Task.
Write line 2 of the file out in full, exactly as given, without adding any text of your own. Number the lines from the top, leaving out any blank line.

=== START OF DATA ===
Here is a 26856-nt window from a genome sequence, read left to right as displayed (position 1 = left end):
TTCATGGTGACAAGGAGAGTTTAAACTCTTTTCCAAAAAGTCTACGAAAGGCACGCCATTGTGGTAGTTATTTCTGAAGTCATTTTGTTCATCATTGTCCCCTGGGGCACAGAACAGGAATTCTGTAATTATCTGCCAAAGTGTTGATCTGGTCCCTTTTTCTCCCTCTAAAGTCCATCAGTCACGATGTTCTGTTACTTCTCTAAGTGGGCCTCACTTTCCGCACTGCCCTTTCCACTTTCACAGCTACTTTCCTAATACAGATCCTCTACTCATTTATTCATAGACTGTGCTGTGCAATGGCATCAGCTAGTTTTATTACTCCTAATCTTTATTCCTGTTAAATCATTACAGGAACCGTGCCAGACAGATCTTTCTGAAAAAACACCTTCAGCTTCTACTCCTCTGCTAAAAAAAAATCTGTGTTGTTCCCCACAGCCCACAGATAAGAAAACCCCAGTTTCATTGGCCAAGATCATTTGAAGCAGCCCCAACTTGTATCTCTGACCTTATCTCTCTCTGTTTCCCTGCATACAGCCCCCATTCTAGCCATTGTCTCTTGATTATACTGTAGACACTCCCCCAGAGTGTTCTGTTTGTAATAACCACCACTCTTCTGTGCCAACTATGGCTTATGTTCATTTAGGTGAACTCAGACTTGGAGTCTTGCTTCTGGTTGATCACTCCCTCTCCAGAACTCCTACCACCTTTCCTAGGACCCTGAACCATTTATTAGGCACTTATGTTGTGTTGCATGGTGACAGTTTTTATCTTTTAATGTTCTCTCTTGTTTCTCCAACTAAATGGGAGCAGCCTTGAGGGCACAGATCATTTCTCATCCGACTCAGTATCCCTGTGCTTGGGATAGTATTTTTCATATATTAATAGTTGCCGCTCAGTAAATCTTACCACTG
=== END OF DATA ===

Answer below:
TTCATGGTGACAAGGAGAGTTTAAACTCTTTTCCAAAAAGTCTACGAAAGGCACGCCATTGTGGTAGTTATTTCTGAAGTCATTTTGTTCATCATTGTCCCCTGGGGCACAGAACAGGAATTCTGTAATTATCTGCCAAAGTGTTGATCTGGTCCCTTTTTCTCCCTCTAAAGTCCATCAGTCACGATGTTCTGTTACTTCTCTAAGTGGGCCTCACTTTCCGCACTGCCCTTTCCACTTTCACAGCTACTTTCCTAATACAGATCCTCTACTCATTTATTCATAGACTGTGCTGTGCAATGGCATCAGCTAGTTTTATTACTCCTAATCTTTATTCCTGTTAAATCATTACAGGAACCGTGCCAGACAGATCTTTCTGAAAAAACACCTTCAGCTTCTACTCCTCTGCTAAAAAAAAATCTGTGTTGTTCCCCACAGCCCACAGATAAGAAAACCCCAGTTTCATTGGCCAAGATCATTTGAAGCAGCCCCAACTTGTATCTCTGACCTTATCTCTCTCTGTTTCCCTGCATACAGCCCCCATTCTAGCCATTGTCTCTTGATTATACTGTAGACACTCCCCCAGAGTGTTCTGTTTGTAATAACCACCACTCTTCTGTGCCAACTATGGCTTATGTTCATTTAGGTGAACTCAGACTTGGAGTCTTGCTTCTGGTTGATCACTCCCTCTCCAGAACTCCTACCACCTTTCCTAGGACCCTGAACCATTTATTAGGCACTTATGTTGTGTTGCATGGTGACAGTTTTTATCTTTTAATGTTCTCTCTTGTTTCTCCAACTAAATGGGAGCAGCCTTGAGGGCACAGATCATTTCTCATCCGACTCAGTATCCCTGTGCTTGGGATAGTATTTTTCATATATTAATAGTTGCCGCTCAGTAAATCTTACCACTG